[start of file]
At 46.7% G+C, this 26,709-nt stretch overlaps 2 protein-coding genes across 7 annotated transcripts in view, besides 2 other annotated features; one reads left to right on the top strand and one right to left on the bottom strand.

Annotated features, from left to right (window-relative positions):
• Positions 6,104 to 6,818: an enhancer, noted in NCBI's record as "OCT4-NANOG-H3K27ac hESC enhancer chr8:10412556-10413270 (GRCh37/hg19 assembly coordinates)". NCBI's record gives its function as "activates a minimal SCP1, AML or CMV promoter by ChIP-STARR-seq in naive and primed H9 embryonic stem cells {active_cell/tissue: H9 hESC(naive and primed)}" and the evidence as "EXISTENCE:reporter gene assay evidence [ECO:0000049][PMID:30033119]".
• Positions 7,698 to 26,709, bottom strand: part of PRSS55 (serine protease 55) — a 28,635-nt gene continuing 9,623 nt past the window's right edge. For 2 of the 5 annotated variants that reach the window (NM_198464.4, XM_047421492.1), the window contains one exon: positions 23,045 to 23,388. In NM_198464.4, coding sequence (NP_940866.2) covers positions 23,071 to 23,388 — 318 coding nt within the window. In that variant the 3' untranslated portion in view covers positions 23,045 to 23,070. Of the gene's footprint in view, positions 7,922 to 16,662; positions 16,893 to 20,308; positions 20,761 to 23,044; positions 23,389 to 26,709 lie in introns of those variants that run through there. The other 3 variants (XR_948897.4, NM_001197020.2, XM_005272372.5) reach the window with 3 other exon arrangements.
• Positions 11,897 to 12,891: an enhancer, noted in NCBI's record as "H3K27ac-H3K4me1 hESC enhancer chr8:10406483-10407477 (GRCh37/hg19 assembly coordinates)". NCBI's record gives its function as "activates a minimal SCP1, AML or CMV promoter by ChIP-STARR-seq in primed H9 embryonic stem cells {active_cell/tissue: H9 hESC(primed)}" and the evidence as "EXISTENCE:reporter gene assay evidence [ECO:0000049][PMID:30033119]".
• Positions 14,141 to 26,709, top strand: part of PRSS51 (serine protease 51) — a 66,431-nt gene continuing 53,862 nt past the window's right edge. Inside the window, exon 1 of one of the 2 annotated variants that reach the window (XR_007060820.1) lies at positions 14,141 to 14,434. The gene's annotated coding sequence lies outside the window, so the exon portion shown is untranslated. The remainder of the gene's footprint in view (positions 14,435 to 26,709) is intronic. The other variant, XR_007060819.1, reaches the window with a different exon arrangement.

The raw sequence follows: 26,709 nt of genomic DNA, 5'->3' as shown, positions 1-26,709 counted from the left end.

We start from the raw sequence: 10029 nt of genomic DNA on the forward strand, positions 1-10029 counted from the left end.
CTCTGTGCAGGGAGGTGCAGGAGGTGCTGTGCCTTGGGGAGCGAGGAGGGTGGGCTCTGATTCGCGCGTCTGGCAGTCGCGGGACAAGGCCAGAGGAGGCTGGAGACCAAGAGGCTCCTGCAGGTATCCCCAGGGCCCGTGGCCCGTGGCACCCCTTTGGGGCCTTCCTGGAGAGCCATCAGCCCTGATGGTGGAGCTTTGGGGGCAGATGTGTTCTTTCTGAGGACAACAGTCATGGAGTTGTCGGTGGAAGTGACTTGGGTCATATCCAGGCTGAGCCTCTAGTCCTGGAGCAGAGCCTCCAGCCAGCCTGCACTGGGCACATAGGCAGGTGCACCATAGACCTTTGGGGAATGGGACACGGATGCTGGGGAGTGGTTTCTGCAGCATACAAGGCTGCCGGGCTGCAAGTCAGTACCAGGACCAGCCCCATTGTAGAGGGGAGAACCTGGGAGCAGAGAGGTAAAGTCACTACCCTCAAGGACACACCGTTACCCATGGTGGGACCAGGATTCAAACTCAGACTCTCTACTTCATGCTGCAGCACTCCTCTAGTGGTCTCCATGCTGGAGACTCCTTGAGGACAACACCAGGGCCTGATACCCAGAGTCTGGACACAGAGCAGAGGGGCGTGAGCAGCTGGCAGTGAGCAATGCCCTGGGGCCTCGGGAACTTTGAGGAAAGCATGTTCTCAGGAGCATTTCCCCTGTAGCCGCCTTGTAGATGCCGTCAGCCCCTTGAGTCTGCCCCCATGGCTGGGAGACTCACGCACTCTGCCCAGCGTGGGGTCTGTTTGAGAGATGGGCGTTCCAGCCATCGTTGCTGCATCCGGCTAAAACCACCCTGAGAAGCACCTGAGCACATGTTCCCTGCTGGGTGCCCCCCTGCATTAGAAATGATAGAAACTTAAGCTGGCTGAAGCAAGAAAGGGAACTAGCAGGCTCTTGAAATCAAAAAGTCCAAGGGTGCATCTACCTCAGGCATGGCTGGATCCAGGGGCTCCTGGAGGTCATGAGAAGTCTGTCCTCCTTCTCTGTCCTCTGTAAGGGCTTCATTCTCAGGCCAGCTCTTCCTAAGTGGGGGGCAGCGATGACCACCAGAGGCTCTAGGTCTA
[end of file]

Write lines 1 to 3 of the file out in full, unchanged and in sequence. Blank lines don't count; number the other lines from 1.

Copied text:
At 46.7% G+C, this 26,709-nt stretch overlaps 2 protein-coding genes across 7 annotated transcripts in view, besides 2 other annotated features; one reads left to right on the top strand and one right to left on the bottom strand.

Annotated features, from left to right (window-relative positions):
• Positions 6,104 to 6,818: an enhancer, noted in NCBI's record as "OCT4-NANOG-H3K27ac hESC enhancer chr8:10412556-10413270 (GRCh37/hg19 assembly coordinates)". NCBI's record gives its function as "activates a minimal SCP1, AML or CMV promoter by ChIP-STARR-seq in naive and primed H9 embryonic stem cells {active_cell/tissue: H9 hESC(naive and primed)}" and the evidence as "EXISTENCE:reporter gene assay evidence [ECO:0000049][PMID:30033119]".